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Ben Affleck and Matt Damon Reunite for Nike Executive Biopic

Pals Ben Affleck and Matt Damon reunite again for a new project about Nike sneaker director Sonny Vaccaro.

Affleck, 49, is set to direct, write, star and produce in the sports biopic, while Damon, 51, will star, co-write and produce, according to The Hollywood Reporter.

Amazon Studios and Skydance Sports are reportedly finalizing the deal for the film alongside the two Oscar winners.

The ‘Ford v Ferrari’ star will play Vaccaro and Affleck will portray Nike co-founder Phil Knight.

The story will revolve around the athletic sneaker company and Vaccaro attempting to sign basketball player Michael Jordan in the mid-’80s to an endorsement deal. The partnership seemed impossible at the time, however, the deal became one of the biggest in the history of the sport. The quest brought the shoe director to the b-baller’s mother, as well as former coaches, advisers and friends.

LeBron James stands with Roundball Chairman Sonny Vaccaro during the 2003 EA Sports Roundball Classic game in Chicago, Illinois.
NBAE via Getty Images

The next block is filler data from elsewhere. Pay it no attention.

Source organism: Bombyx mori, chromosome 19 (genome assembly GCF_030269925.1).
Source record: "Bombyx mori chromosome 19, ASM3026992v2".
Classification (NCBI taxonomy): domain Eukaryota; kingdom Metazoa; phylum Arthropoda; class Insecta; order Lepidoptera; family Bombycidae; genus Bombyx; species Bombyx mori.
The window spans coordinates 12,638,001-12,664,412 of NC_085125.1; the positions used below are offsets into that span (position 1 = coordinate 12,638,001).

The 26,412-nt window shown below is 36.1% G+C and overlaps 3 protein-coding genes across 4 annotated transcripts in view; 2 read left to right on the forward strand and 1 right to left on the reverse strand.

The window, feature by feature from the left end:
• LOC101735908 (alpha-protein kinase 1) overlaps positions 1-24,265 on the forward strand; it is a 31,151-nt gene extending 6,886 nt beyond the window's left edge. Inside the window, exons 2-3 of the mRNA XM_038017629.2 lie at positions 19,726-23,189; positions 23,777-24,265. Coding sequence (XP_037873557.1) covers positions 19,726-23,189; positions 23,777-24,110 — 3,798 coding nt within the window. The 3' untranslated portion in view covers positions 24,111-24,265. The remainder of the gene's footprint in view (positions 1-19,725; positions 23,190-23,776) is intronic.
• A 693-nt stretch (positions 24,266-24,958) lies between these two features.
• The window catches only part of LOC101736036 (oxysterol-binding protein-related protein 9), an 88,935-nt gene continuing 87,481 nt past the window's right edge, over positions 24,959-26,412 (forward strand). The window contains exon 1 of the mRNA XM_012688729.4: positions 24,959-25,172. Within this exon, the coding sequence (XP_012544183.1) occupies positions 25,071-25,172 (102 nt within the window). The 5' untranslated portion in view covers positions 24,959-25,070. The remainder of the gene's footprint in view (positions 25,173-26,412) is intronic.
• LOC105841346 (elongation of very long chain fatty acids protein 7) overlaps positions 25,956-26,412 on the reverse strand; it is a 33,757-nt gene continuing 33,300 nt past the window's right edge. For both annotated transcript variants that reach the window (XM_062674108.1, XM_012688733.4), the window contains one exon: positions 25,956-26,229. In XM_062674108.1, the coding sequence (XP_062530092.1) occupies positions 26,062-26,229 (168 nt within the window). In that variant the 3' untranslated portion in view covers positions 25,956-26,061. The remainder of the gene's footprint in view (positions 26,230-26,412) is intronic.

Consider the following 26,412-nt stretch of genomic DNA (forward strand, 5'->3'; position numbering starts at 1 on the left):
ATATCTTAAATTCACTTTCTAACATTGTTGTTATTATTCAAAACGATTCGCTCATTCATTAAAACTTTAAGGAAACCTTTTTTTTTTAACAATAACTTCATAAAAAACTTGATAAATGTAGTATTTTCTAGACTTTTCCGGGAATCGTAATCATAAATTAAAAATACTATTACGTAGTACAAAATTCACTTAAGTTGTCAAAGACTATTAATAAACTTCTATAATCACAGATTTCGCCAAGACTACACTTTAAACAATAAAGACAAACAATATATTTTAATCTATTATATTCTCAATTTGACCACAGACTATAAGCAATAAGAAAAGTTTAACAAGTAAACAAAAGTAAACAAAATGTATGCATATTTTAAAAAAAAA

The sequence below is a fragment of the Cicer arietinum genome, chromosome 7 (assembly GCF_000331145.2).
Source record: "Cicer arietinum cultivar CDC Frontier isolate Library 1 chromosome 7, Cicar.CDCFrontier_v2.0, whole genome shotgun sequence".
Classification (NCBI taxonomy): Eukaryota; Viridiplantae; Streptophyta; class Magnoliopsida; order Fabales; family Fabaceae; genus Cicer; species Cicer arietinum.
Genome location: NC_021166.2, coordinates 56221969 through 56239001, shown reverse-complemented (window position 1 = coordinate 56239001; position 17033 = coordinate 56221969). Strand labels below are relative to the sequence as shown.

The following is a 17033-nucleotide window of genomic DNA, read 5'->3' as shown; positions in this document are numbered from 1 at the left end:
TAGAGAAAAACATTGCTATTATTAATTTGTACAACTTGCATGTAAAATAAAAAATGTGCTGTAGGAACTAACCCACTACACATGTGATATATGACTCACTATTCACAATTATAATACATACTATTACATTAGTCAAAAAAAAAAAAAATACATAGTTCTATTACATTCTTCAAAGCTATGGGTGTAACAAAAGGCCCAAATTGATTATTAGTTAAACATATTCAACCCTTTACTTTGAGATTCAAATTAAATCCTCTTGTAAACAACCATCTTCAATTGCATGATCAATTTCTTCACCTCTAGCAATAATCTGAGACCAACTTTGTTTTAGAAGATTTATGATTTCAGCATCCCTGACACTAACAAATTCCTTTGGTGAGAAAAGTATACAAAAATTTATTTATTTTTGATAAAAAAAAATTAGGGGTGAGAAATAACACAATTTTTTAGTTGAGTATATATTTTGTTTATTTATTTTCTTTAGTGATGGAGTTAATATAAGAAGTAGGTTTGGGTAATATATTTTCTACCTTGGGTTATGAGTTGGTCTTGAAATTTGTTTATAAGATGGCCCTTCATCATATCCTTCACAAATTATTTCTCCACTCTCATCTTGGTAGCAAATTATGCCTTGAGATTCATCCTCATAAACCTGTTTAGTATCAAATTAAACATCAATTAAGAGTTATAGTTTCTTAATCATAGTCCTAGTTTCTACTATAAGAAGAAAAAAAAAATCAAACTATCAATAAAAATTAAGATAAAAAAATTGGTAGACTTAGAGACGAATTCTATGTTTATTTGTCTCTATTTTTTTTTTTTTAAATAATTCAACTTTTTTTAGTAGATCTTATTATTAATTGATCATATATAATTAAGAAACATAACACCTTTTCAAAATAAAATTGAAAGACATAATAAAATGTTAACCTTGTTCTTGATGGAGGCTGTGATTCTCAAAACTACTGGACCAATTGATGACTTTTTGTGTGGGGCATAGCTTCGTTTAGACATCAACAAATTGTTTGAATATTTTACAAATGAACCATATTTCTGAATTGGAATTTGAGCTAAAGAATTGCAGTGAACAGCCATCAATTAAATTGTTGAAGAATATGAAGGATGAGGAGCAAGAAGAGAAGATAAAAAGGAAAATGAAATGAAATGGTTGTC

The former Chicago Bulls player will not be seen in the film and will only be a shadow figure watching the scenes unfold from afar.

The project holds a special place in the hearts of the “Argo” star and Damon. This is Affleck’s first time directing a story starring his Hollywood best friend.

The duo won an Oscar for writing the screenplay for their 1997 drama, “Good Will Hunting,” and they also co-wrote and starred in last year’s bombshell historical drama, “The Last Duel.”

‘Good Will Hunting’ executive producer Kevin Smith revealed last October that disgraced Miramax founder Harvey Weinstein wanted to pull the indie film from theaters early to ruin star Robin Williams’ career.

Ben Affleck and Matt Damon Reunite for Nike Executive Biopic
Damon and Affleck have previously collaborated on projects such as “Good Will Hunting” and “The Last Duel.”
Getty Images

The Gus Van Saint-directed drama grossed over $225 million at the box office at the time.

In the ‘Mallrats’ director’s book ‘Kevin Smith’s Secret Stash,’ the 51-year-old said Williams had a final deal that if the movie made more than $100 million, Williams would take more of the profits and share that money with Miramax.

In a previous interview with the Daily Beast, Smith noted that he “don’t know if it was a 50/50 split.”

He added: “I remember when ‘Good Will Hunting’ was leaving theaters and it was weird because it was like, ‘Wait? There’s all this buzz around the Oscars, so why would you if it’s was just to make money? And they did it because keeping it in theaters meant more of the money would go to Robin, whereas at the time he went to video , the split was not heavy for Robin. He was paralyzed because [of] greed.”